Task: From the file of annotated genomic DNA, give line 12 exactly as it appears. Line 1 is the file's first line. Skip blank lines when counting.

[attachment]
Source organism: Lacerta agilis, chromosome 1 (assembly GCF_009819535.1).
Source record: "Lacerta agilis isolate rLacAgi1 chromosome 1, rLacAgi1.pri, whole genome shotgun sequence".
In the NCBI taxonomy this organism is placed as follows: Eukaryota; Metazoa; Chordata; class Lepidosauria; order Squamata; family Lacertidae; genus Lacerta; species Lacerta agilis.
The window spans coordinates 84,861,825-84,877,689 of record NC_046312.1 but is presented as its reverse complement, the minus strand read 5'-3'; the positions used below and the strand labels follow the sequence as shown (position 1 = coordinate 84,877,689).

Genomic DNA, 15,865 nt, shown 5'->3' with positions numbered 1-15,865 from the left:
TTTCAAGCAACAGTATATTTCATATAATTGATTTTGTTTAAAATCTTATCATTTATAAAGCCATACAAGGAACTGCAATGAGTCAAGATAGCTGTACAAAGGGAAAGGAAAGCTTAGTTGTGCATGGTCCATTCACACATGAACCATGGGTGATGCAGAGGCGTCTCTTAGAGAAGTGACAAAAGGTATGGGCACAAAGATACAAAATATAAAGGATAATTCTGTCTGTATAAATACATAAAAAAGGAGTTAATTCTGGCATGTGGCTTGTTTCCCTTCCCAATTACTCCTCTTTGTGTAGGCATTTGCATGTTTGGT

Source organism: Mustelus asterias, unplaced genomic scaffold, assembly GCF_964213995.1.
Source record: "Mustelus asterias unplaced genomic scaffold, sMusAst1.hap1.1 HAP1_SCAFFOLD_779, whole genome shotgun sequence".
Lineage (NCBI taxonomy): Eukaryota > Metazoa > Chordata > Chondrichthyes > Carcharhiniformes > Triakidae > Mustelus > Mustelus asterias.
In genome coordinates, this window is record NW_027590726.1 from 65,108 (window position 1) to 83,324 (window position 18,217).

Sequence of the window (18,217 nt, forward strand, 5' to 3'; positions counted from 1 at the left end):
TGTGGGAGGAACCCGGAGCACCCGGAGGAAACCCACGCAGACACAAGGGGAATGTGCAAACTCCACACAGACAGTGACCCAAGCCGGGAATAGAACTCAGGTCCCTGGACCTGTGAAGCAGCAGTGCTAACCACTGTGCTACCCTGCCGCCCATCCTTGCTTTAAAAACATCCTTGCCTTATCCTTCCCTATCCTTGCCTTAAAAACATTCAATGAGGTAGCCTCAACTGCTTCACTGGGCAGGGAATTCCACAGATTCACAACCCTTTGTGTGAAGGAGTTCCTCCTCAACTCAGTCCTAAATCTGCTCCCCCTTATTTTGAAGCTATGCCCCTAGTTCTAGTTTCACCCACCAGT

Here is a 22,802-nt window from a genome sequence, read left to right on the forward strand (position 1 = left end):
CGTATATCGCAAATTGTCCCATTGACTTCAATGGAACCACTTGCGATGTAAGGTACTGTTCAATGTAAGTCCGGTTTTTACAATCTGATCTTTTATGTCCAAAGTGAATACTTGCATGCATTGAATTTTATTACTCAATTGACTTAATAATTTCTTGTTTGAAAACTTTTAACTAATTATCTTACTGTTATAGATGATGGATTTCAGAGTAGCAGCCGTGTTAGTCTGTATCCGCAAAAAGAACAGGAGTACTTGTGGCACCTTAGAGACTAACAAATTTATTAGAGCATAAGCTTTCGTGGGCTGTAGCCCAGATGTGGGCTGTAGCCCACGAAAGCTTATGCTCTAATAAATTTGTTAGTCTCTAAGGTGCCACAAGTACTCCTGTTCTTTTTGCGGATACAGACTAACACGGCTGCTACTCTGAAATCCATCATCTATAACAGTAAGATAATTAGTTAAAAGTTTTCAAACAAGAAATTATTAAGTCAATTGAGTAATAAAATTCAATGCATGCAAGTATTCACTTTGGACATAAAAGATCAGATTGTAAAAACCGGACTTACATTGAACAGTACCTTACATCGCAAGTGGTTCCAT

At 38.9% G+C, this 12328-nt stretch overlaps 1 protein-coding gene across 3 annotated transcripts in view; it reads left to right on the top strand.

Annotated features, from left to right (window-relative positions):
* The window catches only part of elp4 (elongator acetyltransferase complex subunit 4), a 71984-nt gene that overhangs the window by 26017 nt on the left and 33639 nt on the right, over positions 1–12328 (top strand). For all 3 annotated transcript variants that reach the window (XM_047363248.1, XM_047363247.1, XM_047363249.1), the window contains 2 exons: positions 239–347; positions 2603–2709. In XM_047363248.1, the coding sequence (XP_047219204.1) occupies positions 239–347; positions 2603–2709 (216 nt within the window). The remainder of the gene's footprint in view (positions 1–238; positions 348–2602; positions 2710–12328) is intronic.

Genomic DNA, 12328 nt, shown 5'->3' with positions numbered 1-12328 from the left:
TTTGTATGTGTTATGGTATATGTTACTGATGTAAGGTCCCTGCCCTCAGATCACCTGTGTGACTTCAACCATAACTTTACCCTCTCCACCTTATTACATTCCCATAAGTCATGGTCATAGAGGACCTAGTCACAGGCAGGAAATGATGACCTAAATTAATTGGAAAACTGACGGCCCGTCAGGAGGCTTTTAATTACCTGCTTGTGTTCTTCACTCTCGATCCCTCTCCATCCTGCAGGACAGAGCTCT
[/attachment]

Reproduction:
TGTGGGAGGAACCCGGAGCACCCGGAGGAAACCCACGCAGACACAAGGGGAATGTGCAAACTCCACACAGACAGTGACCCAAGCCGGGAATAGAACTCAGGTCCCTGGACCTGTGAAGCAGCAGTGCTAACCACTGTGCTACCCTGCCGCCCATCCTTGCTTTAAAAACATCCTTGCCTTATCCTTCCCTATCCTTGCCTTAAAAACATTCAATGAGGTAGCCTCAACTGCTTCACTGGGCAGGGAATTCCACAGATTCACAACCCTTTGTGTGAAGGAGTTCCTCCTCAACTCAGTCCTAAATCTGCTCCCCCTTATTTTGAAGCTATGCCCCTAGTTCTAGTTTCACCCACCAGT